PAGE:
Africa marks 8th anniversary of Nelson Mandela’s passing
African people, especially South Africans, are on Sunday remembering legendary freedom fighter Nelson Mandela on the eighth anniversary of his passing.
The Nelson Mandela Foundation says a lot needs to be done to realize Mandela’s dream of constitutionalism, including the prosecution of apartheid crimes.
This year’s anniversary coincides with the 25th anniversary of Mandela’s signing of the constitution on 10 December in 1996.
Mandela, also known as Madiba, was remembered at a small wreath-laying ceremony at the Union Buildings in Pretoria on Sunday morning.
The annual Mandela remembrance walk could not take place this year due to COVID-19.
Long walk to freedom continues
The Nelson Mandela Foundation CEO, Sello Hatang says Nelson Mandela’s long walk to freedom continues.
“As we remember Madiba, we are bound to remind ourselves of unfinished business, that we still must finish off. We are reminded of the long walk continues,”Hatang.
“The things he started have not been followed through or not concluded. It is much, so much that may we never lose sight of what we have to do. Things such as prosecution of apartheid crimes – that’s part of the unfinished business that we must finish off. We must keep working hard,” says Hatang.
Mandela devoted his life of 95 years, including a prison sentence of 26 years, to end the racist apartheid regime in the country.
As such, his struggle lives on and continues to enlighten the present generation.
Mandela was born on July 18, 1918, into the Madiba clan in the village of Mvezo, in the province of Eastern Cape.
As a son of a prominent local chief, he was able to get a quality education, something to which most black children did not have access.
Mandela renounced his claim to the chieftainship after his father to become a lawyer. He attended South African Native College (later the University of Fort Hare) and studied law at the University of the Witwatersrand, one of the most prominent universities of the country at the time.
In 1944 he joined the African National Congress (ANC), a Black liberation group, and became a leader of its Youth League.
In 1952 in Johannesburg, with fellow ANC leader Oliver Tambo, Mandela established South Africa’s first Black law practice, specializing in cases resulting from the post-1948 apartheid legislation.
The same year, he contributed to the launching of a campaign of defiance against South Africa’s pass laws, which required nonwhites to carry documents authorizing their presence in areas that the government regarded as restricted.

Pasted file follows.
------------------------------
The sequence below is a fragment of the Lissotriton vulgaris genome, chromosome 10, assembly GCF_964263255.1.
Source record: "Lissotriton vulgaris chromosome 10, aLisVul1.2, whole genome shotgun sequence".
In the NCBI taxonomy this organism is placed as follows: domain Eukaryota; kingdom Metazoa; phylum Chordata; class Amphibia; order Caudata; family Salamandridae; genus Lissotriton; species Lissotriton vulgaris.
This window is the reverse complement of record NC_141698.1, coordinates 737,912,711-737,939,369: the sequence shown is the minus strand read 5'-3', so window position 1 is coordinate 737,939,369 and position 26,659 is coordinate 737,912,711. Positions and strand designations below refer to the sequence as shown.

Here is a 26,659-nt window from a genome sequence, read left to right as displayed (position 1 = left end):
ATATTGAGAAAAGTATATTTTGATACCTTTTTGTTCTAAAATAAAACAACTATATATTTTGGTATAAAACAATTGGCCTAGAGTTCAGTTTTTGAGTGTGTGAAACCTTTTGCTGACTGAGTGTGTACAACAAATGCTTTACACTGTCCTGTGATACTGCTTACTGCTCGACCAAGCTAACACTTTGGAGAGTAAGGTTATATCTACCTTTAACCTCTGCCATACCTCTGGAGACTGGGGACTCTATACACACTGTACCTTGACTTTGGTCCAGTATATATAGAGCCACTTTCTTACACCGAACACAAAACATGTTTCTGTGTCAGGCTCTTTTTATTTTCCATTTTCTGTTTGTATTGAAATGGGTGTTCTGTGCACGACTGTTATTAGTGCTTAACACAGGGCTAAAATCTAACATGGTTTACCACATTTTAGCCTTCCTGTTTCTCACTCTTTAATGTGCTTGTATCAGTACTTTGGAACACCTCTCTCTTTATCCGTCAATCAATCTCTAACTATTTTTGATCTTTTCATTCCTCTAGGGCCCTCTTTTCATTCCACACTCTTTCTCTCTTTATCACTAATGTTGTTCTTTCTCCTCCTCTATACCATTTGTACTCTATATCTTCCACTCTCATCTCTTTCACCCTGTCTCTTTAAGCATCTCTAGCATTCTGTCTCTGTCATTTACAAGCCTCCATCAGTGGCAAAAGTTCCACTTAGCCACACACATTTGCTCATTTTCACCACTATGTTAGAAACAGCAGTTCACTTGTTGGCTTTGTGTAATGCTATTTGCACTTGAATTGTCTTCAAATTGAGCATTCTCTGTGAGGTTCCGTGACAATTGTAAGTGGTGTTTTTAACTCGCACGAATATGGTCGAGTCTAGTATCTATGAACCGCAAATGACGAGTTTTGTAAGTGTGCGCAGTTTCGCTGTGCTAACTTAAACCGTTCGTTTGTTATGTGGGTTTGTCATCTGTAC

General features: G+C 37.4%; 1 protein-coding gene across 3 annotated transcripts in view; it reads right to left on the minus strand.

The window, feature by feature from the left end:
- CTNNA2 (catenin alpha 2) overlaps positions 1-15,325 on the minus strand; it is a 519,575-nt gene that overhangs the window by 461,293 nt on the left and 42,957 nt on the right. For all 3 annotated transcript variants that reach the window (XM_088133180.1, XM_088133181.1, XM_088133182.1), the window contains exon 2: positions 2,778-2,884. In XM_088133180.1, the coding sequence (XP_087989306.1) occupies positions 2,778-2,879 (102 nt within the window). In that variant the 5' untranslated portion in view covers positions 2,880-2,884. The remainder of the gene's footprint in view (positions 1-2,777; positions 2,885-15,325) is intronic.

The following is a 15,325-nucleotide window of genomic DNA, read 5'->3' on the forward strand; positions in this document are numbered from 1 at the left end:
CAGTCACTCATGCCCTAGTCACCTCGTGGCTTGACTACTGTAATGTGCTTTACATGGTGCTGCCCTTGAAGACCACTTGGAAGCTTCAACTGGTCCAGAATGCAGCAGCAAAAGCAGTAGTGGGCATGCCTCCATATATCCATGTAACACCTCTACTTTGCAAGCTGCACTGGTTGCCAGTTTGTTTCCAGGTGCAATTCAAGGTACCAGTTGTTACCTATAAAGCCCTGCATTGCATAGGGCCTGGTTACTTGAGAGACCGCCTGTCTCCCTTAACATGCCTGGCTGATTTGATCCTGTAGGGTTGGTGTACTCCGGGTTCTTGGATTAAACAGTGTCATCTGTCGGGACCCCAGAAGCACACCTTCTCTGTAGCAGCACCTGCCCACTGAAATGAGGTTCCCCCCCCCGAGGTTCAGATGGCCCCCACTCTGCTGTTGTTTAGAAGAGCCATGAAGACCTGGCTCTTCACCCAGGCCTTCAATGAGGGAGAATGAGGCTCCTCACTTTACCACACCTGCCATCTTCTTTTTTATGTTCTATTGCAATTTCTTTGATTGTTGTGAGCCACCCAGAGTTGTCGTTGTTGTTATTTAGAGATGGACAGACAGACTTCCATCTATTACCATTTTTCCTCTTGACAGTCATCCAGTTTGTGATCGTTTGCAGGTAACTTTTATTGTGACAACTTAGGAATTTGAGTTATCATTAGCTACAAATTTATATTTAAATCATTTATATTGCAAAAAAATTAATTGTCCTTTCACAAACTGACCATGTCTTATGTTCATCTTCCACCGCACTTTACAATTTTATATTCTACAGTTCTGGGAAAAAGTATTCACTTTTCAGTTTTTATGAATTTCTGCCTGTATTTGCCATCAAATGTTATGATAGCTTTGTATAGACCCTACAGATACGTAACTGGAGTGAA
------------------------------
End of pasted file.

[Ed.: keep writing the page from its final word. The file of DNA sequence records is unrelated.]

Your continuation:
In 1955 he was involved in drafting the Freedom Charter, a document calling for nonracial social democracy in South Africa.
Arrest for opposing apartheid, given life sentence
In 1956, Mandela was arrested with more than 100 other people on charges of treason that were designed to harass anti-apartheid activists. He went on trial that same year and eventually was acquitted, in 1961.
After the massacre of unarmed Black South Africans by police forces in the northeastern town of Sharpeville in 1960 and the consequent banning of the ANC, Mandela abandoned his nonviolent policy and began advocating acts of sabotage against the apartheid regime
In 1962 he went to Algeria and returned to South Africa later that year.
In October 1963, Mandela, along with several others, was tried for sabotage, treason, and violent conspiracy and was sentenced to life in prison in 1964.
From 1964 to 1982 – nearly a quarter-century – he was incarcerated at Robben Island Prison, off Cape Town.
Mandela was subsequently transferred to the maximum-security Pollsmoor Prison.
Support, release, presidency
During his prison term, Mandela attracted widespread support among South Africa’s Black population, and his imprisonment became a cause celebre among the international community, which increasingly condemned the country’s apartheid regime.
In 1990, the South African government under then-President F.W. de Klerk (who died just last month) released Mandela from prison.
Shortly after his release, Mandela was chosen deputy president of the ANC and its president in July 1991. Mandela led the ANC in negotiations with de Klerk to end apartheid and bring about a peaceful transition to nonracial democracy in South Africa.
In 1993, Nelson Mandela shared the Nobel Peace Prize with de Klerk, the man who had released him, because they had agreed on a peaceful transition to majority rule.
In May 1995, Mandela was sworn in as president of the country’s first multiethnic government.
He stepped down in 1999 after one term as president and continued to work with the Nelson Mandela Children’s Fund he set up in 1995 and also established the Nelson Mandela Foundation and the Mandela Rhodes Foundation.
He passed away on Dec. 5, 2013, a freedom fighter with legendary accomplishments and an indelible legacy.